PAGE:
Note that here we are also using JSX templating, which “provides syntactic sugar for the "React.createElement"-function”, to easily render HTML (source: JSX In Depth).

In the same way that the React library helps us to mentally map our application into components, Redux allows us to map how changes to our application can happen structurally.


It’s important to realize that the codebase of Redux is, in essence, very small. The entire framework is about 100 effective lines of code. Actually, Redux is more about patterns than it is about using its API (in that regard the code is just a “helper”). Where in vanilla Javascript you are responsible for structuring presentation logic, Redux can offer the infrastructure for handling state.

It’s also worth noting that Redux has abundant documentation and there exists a great devtools-plugin for debugging and developing. Dan Abramov, the creator of Redux, has also published 30 free video lessons covering all concepts of Redux - a recommended watch.

A Redux application has a state tree that contains structured data about the state of the application, as you can see in the graphic. The way in which you structure these data is entirely up to you (by design, Redux imposes very little), but the end result will always be a store in the form of a JSON object.

The Redux Principle

As you can see in the graphic, any component can modify this store - and Redux will notify any other component that has subscribed to changes. Let’s briefly explore how this works in practice.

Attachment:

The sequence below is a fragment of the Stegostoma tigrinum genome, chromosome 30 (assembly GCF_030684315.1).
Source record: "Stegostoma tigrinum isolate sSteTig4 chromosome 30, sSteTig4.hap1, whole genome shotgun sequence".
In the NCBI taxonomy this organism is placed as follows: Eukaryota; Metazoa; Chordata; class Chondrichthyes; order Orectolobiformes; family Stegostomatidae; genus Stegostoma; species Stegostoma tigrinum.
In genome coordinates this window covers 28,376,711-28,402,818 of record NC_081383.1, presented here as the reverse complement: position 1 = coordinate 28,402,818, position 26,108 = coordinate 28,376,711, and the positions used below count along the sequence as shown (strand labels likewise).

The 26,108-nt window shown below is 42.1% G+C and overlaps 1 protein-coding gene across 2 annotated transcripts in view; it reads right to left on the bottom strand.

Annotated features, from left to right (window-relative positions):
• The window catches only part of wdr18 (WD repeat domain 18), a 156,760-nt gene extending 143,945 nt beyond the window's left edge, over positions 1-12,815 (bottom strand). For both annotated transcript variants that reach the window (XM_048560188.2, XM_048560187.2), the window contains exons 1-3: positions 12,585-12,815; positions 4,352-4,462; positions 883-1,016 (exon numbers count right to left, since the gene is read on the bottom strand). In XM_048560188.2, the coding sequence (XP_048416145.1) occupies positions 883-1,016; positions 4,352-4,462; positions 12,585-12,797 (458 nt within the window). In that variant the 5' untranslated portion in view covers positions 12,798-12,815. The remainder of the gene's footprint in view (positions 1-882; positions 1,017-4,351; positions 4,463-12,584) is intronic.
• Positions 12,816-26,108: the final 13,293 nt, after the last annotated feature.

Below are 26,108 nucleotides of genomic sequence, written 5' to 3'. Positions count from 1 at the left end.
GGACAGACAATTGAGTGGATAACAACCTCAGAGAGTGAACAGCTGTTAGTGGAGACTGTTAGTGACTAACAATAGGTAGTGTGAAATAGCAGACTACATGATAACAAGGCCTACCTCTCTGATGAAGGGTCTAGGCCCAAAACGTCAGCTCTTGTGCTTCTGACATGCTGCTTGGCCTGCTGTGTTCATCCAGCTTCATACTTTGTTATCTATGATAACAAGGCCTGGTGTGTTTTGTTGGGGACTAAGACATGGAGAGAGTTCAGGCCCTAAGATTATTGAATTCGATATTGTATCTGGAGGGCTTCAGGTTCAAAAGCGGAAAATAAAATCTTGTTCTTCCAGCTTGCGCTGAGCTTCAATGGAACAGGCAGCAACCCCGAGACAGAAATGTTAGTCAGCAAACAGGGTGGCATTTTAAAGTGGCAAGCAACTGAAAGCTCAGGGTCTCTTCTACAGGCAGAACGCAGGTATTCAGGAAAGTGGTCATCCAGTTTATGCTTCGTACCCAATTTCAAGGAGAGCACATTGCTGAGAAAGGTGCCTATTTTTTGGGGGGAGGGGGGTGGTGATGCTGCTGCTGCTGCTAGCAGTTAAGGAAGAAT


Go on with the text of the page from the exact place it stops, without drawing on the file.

The way in which a component can modify the state is by dispatching actions:

const add_todo = {
  type: ADD_TODO,
  text: 'Build my first Redux app'

An action is a structured object containing an action type (i.e. what just happened) and optionally some data (i.e. what needs to change).

When dispatching an action, Redux will run the action through a reducer. This is where Redux gets its name from. A reducer is a pure function that takes an input, in this case the action type and optional data (text), and outputs a changed state. This new state replaces the previous state.

The code below is what a reducer function looks like (note that one reducer can handle multiple actions):

function todoApp(state = initialState, action) {
  switch (action.type) {
      return Object.assign({}, state, {
        visibilityFilter: action.filter
      return state

A nice side effect of this approach is that any single state in time becomes the result of a list of applied actions, making it possible to easily undo or redo any action that happened in the past.

This can come in handy in the development process during which you might want to retrace your steps in the applications, repeat certain actions or restore a certain state. In a traditional approach, there is no concept of applied actions history, making such a functionality non-trivial and, probably, hard to achieve.